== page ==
Burlington Stores Inc. [BURL] Earnings Call 9/9/14: “We feel that 3 percent to 4 percent in the third quarter is a good number relative to our total performance in the first half of the year. And as far as the fourth quarter go, fundamentally, we feel that we’re operating very, very strongly. We just feel it’s better to be cautious this far out from the fourth quarter. So, we felt that 2 percent to 3 percent was the right number overall. We know it’s going to be a highly promotional quarter as it always has been.”

Pep Boys [PBY] Earnings Call 9/9/14: “It is a competitive environment both within the automotive aftermarket and for consumer spending in general. It has been challenging to attract our target customers at a faster rate than we have lost less profitable low price focused customers.”

Campbell Soup [CPB] Earnings Call 9/8/14: “Our industry is now in a period of profound change and challenge and there has been a meaningful decline in the performance of the packaged foods sector. Forces like the economic environment, the transformation of consumer food preferences with regard to health and wellness and their demand for greater transparency, the powerful social and demographic changes, and the rise of e-commerce are all driving significant changes in consumer behavior with respect to food.”

Bebe Stores [BEBE] Earnings Call 9/4/14: “Our overall 35 outlet locations continued to experience negative traffic during the fiscal fourth quarter in the month of July. The promotional environment continues to be a headwind for us, especially at outlet locations.”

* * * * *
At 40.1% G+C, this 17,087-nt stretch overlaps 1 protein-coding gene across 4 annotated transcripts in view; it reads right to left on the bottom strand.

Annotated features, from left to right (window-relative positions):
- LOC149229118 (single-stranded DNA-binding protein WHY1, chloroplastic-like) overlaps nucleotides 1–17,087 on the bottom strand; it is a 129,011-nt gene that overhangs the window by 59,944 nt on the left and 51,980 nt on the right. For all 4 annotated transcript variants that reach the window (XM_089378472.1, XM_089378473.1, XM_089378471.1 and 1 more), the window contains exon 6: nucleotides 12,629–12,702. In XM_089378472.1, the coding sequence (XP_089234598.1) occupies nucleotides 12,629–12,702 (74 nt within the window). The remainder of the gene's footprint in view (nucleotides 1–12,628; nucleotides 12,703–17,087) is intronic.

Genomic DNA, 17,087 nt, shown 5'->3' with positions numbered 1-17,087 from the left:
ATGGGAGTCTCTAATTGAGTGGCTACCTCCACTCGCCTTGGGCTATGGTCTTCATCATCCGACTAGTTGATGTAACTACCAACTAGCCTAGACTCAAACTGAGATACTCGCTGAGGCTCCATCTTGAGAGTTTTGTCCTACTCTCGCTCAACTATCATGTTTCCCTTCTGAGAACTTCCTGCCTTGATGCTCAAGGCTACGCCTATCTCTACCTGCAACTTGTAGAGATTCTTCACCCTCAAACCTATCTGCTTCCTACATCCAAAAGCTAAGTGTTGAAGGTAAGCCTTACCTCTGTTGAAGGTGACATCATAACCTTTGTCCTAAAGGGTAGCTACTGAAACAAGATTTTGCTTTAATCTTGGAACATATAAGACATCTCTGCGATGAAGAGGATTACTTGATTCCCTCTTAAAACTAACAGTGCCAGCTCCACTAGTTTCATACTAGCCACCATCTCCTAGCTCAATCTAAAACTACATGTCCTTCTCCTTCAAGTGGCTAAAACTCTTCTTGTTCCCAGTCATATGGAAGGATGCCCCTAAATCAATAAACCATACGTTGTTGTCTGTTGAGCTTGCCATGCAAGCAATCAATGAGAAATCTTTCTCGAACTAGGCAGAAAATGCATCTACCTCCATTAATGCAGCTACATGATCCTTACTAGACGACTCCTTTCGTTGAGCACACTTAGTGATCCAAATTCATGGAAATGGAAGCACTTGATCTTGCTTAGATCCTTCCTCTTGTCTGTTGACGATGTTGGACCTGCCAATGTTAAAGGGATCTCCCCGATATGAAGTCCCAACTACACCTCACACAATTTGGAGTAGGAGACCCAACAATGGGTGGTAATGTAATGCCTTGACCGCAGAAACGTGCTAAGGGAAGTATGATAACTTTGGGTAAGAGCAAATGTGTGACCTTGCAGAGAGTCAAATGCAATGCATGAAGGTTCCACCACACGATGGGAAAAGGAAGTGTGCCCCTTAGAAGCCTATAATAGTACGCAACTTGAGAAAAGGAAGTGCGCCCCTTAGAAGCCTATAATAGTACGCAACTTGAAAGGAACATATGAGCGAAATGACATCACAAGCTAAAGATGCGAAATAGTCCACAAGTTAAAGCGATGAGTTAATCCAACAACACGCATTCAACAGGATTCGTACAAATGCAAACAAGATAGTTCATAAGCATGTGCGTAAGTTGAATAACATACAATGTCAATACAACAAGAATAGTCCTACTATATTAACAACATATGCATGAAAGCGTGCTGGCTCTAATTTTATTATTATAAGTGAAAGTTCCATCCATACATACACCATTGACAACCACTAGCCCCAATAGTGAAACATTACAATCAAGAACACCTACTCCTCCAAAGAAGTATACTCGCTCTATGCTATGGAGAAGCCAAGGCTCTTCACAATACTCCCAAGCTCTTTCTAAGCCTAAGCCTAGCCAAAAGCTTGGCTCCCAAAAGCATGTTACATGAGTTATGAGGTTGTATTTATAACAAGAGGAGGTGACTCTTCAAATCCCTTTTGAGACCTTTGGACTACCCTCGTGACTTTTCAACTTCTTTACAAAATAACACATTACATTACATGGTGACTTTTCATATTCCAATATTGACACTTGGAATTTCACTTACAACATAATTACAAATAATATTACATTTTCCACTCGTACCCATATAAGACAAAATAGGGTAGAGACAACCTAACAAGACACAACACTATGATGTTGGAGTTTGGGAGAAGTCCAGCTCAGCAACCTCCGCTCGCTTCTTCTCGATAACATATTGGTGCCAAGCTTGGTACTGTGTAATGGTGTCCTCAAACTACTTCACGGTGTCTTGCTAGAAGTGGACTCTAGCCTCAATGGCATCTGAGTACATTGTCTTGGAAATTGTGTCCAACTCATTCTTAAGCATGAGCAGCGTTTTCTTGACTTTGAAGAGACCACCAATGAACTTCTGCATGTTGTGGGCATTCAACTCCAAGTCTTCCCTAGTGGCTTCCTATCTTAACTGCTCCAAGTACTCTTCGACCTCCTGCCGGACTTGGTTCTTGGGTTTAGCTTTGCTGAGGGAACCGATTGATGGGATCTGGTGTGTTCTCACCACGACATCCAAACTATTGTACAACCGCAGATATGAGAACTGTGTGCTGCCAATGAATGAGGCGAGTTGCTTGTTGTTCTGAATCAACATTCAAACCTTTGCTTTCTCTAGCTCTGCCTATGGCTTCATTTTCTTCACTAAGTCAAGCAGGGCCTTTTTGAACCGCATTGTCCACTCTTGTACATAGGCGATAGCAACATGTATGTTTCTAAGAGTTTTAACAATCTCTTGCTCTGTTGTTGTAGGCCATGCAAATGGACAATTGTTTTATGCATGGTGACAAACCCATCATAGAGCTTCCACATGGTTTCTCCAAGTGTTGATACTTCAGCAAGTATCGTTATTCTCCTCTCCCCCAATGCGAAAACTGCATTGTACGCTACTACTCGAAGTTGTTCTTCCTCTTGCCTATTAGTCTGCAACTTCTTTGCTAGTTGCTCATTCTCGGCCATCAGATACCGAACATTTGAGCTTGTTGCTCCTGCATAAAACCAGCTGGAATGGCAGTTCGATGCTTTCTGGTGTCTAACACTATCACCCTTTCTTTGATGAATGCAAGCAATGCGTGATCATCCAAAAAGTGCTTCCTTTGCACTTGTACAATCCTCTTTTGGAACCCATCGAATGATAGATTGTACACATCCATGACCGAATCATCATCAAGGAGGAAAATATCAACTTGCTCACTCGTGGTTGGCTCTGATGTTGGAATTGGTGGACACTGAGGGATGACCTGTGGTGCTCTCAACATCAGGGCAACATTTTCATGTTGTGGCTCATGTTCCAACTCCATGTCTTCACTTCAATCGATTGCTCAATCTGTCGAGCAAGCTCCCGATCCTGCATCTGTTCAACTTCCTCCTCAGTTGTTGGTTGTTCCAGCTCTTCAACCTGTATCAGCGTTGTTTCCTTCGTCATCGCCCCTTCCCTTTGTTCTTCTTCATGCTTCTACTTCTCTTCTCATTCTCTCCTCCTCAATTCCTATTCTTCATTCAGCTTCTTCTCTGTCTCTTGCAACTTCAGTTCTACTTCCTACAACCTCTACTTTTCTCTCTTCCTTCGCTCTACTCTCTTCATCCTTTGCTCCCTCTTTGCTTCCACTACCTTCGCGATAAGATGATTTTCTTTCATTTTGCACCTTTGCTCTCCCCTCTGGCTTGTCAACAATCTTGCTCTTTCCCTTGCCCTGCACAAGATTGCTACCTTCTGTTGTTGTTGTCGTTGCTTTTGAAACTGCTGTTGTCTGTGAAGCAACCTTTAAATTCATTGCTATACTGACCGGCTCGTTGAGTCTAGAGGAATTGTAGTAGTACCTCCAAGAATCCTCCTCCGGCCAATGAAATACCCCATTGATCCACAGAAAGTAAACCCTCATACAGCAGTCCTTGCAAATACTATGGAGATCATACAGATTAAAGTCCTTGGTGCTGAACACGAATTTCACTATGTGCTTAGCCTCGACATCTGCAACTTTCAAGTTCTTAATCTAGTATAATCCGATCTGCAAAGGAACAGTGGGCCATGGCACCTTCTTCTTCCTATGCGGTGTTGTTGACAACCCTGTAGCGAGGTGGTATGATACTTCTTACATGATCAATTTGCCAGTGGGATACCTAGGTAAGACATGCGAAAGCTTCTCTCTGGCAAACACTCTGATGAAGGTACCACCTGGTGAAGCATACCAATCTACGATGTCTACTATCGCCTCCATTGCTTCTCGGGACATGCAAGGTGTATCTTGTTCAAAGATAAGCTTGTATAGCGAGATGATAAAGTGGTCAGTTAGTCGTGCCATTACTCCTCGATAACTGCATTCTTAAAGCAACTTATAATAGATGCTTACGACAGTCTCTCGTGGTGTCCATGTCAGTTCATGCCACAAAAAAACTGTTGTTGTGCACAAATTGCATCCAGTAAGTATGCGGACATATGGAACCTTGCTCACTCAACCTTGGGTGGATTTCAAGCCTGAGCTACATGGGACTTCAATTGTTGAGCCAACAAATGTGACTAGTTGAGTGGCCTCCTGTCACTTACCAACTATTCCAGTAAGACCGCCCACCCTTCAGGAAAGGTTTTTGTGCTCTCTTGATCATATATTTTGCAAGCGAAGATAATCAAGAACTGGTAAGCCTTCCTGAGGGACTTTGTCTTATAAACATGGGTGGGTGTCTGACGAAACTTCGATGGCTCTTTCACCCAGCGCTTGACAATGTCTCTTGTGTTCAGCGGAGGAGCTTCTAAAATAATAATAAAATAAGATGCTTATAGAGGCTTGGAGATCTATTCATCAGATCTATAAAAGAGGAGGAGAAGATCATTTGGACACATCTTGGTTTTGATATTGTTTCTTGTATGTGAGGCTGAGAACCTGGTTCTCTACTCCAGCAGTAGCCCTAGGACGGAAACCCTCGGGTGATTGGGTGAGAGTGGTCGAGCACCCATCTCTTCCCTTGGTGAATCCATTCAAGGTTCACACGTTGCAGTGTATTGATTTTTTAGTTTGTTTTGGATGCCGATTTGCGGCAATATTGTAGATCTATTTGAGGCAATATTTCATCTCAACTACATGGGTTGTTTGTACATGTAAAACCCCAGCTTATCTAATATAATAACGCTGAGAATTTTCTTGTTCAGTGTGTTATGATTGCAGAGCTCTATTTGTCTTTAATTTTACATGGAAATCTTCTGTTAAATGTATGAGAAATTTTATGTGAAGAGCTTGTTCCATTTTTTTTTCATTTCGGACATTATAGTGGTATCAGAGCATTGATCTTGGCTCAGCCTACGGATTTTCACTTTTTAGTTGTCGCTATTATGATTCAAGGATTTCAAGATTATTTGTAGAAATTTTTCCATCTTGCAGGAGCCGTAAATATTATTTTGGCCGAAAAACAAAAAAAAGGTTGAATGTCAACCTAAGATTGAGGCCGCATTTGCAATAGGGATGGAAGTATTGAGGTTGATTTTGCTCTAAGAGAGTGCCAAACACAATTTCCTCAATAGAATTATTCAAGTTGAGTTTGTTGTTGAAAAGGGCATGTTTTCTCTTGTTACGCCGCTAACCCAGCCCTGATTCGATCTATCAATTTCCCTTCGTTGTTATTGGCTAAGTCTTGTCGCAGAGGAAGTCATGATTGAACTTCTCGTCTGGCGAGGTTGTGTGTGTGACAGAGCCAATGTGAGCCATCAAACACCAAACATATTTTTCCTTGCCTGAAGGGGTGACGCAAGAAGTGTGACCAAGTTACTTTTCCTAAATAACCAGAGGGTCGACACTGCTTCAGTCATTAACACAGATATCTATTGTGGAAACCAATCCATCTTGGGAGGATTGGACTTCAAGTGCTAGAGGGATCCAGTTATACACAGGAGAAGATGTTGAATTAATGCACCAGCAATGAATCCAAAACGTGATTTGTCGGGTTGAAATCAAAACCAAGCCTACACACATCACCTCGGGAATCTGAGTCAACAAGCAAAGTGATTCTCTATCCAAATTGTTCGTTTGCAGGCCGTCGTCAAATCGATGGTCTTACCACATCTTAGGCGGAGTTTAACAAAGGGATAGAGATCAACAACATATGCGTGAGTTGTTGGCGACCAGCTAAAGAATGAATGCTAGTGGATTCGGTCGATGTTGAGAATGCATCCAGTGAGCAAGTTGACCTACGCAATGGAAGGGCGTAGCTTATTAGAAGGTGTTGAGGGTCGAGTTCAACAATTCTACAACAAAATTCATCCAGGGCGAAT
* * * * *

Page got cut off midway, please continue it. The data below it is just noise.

J Crew Group Inc. [JCG] Earnings Call 9/4/14:The environment continues to be challenging. Traffic continues to be a headwind. We’re not immune to that factor. I think connected to that is the promotional environment, which remains in a pronounced, or a heightened situation. So those things are headwinds to our business.”

Source: Bloomberg Briefs




via Zero Hedge http://ift.tt/1DF3Y4U Tyler Durden

The Escape Velocity Delusion: Running Out Of “Next Year”

Submitted by Alhambra Partners' Jeffrey Snider via Contra Corner blog,

Reflections upon the past few years bring out valid criticisms about “being wrong.” I have made no secret that I favor the bearish interpretation of eventually the stock market, but immediately the economy. The erosion and attrition I describe does not look like anything seen before, except the months and years immediately preceding the Great Recession. But that inevitably brings back the rejoinder that there is no such immediate danger right now, as bad as the economy may be there is nothing financially equivalent to the conditions that existed prior to August 9, 2007; with the further inference that a floor exists, economically speaking, today where a trap-door was present then.